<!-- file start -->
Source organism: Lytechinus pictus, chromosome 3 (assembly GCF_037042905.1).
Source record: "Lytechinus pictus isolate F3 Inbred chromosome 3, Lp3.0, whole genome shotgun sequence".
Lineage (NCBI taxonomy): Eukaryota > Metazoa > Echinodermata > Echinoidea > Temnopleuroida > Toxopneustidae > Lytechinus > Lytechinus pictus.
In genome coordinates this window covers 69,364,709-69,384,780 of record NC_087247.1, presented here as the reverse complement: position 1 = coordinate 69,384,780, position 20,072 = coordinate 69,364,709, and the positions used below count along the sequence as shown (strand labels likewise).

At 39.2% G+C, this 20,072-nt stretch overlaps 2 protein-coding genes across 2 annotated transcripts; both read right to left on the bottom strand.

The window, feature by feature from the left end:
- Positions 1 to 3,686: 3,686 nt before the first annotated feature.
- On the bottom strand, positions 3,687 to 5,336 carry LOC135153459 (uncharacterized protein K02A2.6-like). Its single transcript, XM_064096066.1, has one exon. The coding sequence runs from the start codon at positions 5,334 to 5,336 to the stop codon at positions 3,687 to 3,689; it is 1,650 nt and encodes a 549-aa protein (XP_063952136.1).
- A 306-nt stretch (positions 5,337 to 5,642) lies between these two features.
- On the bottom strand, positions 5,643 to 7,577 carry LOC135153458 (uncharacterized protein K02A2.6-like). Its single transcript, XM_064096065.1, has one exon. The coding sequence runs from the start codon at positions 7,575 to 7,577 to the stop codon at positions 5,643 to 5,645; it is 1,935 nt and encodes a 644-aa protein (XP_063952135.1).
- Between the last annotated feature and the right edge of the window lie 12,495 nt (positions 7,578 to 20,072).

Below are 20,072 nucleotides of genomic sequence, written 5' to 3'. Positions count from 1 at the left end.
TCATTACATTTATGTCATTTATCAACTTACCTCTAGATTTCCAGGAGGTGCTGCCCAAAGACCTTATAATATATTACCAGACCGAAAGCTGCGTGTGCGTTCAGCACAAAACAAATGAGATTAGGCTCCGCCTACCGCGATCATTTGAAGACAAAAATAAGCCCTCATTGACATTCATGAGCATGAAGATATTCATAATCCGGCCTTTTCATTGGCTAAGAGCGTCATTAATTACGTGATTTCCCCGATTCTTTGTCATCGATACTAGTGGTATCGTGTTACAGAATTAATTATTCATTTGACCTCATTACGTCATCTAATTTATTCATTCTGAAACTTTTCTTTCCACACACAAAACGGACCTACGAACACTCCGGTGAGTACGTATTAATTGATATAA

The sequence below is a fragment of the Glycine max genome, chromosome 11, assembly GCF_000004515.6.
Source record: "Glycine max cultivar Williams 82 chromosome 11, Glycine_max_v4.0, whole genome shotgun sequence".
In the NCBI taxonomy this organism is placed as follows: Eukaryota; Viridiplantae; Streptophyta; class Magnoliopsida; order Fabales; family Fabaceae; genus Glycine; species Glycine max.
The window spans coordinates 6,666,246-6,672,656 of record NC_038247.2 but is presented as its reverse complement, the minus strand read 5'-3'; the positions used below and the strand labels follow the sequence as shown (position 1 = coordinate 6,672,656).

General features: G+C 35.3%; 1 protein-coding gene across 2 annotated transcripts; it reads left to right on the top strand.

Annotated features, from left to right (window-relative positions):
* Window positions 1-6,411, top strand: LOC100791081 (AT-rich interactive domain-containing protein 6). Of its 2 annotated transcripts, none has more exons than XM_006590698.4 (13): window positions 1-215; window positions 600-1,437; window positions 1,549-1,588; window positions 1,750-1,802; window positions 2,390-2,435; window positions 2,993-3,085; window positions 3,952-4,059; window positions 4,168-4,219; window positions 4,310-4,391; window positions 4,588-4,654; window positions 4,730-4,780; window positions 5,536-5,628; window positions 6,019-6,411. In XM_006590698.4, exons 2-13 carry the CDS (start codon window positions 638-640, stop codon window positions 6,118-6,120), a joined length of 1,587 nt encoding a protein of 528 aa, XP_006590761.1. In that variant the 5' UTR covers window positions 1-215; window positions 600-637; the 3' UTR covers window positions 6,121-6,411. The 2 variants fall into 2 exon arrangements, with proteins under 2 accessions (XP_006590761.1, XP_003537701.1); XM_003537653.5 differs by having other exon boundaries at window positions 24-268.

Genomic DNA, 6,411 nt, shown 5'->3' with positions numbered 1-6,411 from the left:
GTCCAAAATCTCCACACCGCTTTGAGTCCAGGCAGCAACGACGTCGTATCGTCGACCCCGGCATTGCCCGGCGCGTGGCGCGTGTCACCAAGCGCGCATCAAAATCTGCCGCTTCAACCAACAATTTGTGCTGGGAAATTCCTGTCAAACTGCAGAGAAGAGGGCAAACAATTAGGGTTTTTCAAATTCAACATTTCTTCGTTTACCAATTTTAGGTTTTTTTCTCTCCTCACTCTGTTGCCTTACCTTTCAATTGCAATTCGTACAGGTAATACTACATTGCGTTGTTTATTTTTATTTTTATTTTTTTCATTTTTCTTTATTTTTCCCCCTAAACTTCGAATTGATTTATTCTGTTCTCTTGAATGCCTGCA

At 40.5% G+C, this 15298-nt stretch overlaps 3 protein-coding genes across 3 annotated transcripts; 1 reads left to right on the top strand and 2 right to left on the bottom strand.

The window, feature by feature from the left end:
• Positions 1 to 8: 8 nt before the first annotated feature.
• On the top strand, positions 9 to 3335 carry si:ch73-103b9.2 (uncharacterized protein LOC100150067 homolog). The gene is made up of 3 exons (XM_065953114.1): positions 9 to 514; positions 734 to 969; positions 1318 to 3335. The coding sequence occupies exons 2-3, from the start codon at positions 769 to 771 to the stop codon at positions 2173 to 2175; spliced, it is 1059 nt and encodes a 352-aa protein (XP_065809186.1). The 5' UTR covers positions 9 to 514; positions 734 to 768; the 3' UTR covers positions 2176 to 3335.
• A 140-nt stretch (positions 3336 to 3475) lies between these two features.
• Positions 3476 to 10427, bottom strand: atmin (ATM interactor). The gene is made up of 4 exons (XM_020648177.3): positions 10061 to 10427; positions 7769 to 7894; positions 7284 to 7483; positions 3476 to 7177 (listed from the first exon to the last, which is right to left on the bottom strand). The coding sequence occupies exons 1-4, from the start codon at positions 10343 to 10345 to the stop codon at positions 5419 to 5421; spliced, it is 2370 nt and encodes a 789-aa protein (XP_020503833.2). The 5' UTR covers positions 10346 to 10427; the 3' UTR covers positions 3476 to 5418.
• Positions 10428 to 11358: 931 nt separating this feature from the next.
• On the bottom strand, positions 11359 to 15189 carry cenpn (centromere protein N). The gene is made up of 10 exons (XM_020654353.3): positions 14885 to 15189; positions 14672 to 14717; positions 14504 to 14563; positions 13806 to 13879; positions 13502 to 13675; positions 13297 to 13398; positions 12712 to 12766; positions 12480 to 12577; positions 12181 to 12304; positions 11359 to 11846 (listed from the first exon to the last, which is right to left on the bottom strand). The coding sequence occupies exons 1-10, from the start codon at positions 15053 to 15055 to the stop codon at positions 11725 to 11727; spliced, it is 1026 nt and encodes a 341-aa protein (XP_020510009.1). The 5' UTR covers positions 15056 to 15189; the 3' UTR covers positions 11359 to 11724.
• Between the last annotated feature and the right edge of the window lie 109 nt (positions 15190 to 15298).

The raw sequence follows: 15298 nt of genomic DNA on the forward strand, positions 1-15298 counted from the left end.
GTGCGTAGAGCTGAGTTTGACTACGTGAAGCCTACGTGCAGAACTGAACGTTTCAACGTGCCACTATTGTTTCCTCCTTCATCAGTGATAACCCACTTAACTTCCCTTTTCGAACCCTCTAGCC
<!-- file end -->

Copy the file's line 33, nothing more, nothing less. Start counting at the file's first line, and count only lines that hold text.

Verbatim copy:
GTGCGTAGAGCTGAGTTTGACTACGTGAAGCCTACGTGCAGAACTGAACGTTTCAACGTGCCACTATTGTTTCCTCCTTCATCAGTGATAACCCACTTAACTTCCCTTTTCGAACCCTCTAGCC